This year, a group of fourth year nursing students are working with Project GROW to organize a faculty and staff fundraiser to send young girls to school in Ghana. Project GROW: Ghana Rural Opportunities for Women is a project started by students, staff, and faculty at UBC’s Okanagan campus.
The total cost of education for a child in Ghana — from kindergarten through to grade twelve — $2,000 including uniforms, textbooks, and tuition. This year’s fundraising efforts will provide opportunities for children, particularly girls, to receive a formal education. The total cost of education from kindergarten through to grade twelve is $2,000, which includes including uniforms, textbooks, and tuition.
“As Canadian nursing students, we understand the importance of women’s health and the value of formal education as it provides countless opportunities and a means to a better life for the entire community” says Project GROW student organizers Jules Kemp and Katie Killingsworth.
Donations can be made via cheque or credit card at designated locations around campus. These include:
- the Arts Administration Office, room ART270
- Fine Arts and Health Administration Office, room ART323
- with Cindy Bourne, Academic Resource Centre Coordinator, in the University Centre, room UNC329C
- with Sharon De Vries, Major Gifts Officer, in the University Centre, room UNC227B.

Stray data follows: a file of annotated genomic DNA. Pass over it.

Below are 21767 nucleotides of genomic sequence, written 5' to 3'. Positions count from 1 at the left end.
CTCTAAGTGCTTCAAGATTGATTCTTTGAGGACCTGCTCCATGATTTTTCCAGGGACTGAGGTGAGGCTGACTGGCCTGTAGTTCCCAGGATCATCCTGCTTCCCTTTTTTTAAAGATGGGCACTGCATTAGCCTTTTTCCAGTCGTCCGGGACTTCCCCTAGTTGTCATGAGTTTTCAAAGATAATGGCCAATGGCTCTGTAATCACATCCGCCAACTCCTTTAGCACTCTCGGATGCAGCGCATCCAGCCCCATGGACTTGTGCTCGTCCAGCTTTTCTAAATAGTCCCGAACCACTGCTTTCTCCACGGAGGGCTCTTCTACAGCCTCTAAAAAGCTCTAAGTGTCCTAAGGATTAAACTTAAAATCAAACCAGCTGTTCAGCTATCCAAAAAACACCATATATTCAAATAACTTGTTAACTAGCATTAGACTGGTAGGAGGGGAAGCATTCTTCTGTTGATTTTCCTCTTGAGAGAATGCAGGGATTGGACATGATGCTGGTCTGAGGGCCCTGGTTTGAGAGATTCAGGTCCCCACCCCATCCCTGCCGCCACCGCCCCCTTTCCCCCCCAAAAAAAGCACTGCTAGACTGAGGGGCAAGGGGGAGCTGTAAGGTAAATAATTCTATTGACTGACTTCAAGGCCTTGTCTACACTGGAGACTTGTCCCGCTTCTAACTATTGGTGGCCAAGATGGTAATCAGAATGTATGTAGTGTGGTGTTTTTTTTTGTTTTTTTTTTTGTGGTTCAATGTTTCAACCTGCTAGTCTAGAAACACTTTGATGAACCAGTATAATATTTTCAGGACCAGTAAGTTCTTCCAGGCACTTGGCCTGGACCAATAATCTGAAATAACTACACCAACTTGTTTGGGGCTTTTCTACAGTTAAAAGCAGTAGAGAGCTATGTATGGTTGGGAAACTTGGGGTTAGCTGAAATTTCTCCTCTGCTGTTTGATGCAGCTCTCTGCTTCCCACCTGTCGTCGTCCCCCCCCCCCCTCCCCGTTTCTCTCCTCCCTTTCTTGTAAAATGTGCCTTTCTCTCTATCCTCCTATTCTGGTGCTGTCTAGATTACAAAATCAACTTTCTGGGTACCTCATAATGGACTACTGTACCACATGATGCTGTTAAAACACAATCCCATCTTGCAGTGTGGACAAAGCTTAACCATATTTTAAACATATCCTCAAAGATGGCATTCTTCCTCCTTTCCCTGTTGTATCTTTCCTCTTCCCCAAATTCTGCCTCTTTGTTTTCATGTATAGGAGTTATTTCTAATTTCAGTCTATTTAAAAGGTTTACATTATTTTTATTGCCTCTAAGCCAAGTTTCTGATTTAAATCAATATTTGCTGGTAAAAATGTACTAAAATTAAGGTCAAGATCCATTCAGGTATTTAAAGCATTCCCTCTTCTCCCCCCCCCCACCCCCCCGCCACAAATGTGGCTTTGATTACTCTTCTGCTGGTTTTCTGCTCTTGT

Donations can also be taken by the phone at 250-807-8433.
Tax receipts are available upon request for donations of $20 or greater. The Project GROW Girl Child Education fundraiser will run from November 1 to 30.
Education should be a right, not a privilege. Ghana is a country stricken with poverty and gender inequality. Young girls are not given the opportunity to go to school and the lack of formal education hinders their ability to be independent and promote the health of their family.
A group of fourth year nursing students at UBC’s Okanagan campus is working with Project GROW to empower women in rural Ghana. PhD student Vida Yakong initiated the project 3 years ago in her hometown villages of Nyobok-Nkenzesi in Ghana. Yakong created a community development project working with the village women by asking them what they needed to create a sustainable living.
In the first few years the project focused on providing mosquito nets to decrease the spread of malaria, micro loans to finance goats that generate income and provide milk for their families, donkeys and carts to transport goods, and a grinding mill. With the community beginning to prosper the lack of formal education is apparent. Grown women are unable to sign their own name and do not have the ability to do basic math.
With the need for education identified by the community, Project GROW’s fundraising efforts will provide opportunities for children, particularly girls, to receive a formal education. In rural Ghana, boys are often sent to school while the girls are expected to stay at home. This inequality emphasizes the need to financially support girls to attend school and complete their education from kindergarten to high school.
Last year, through the efforts of small donations, sixty-four girls were given the privilege to attend school through Project GROW’s fundraising. The total cost of education from kindergarten through to grade twelve is two thousand dollars including uniforms, textbooks, and tuition. One of the most important aspects of this project is that once a young girl has completed her education she is required to give something back to the community in any capacity she is able to.
Project GROW has no administration costs, which means that 100 per cent of the donations will benefit the young girls.